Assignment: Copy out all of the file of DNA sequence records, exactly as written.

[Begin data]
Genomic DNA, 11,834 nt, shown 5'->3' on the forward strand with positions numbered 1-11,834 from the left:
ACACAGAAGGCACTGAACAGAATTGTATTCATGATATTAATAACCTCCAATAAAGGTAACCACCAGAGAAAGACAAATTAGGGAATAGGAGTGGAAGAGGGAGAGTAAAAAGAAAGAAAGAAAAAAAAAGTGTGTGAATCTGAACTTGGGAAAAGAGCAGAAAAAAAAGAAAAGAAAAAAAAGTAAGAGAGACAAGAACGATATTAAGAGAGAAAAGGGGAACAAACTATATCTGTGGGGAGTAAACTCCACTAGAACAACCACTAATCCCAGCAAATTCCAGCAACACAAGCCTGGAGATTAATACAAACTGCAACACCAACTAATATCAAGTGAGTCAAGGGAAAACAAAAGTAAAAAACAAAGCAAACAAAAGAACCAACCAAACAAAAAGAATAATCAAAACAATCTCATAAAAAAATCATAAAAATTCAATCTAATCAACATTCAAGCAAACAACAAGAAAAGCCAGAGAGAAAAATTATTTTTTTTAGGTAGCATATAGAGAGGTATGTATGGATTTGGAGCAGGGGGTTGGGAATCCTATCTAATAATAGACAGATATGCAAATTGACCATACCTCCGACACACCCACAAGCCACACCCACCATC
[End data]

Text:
Genomic DNA, 11,834 nt, shown 5'->3' on the forward strand with positions numbered 1-11,834 from the left:
ACACAGAAGGCACTGAACAGAATTGTATTCATGATATTAATAACCTCCAATAAAGGTAACCACCAGAGAAAGACAAATTAGGGAATAGGAGTGGAAGAGGGAGAGTAAAAAGAAAGAAAGAAAAAAAAAGTGTGTGAATCTGAACTTGGGAAAAGAGCAGAAAAAAAAGAAAAGAAAAAAAAGTAAGAGAGACAAGAACGATATTAAGAGAGAAAAGGGGAACAAACTATATCTGTGGGGAGTAAACTCCACTAGAACAACCACTAATCCCAGCAAATTCCAGCAACACAAGCCTGGAGATTAATACAAACTGCAACACCAACTAATATCAAGTGAGTCAAGGGAAAACAAAAGTAAAAAACAAAGCAAACAAAAGAACCAACCAAACAAAAAGAATAATCAAAACAATCTCATAAAAAAATCATAAAAATTCAATCTAATCAACATTCAAGCAAACAACAAGAAAAGCCAGAGAGAAAAATTATTTTTTTTAGGTAGCATATAGAGAGGTATGTATGGATTTGGAGCAGGGGGTTGGGAATCCTATCTAATAATAGACAGATATGCAAATTGACCATACCTCCGACACACCCACAAGCCACACCCACCATC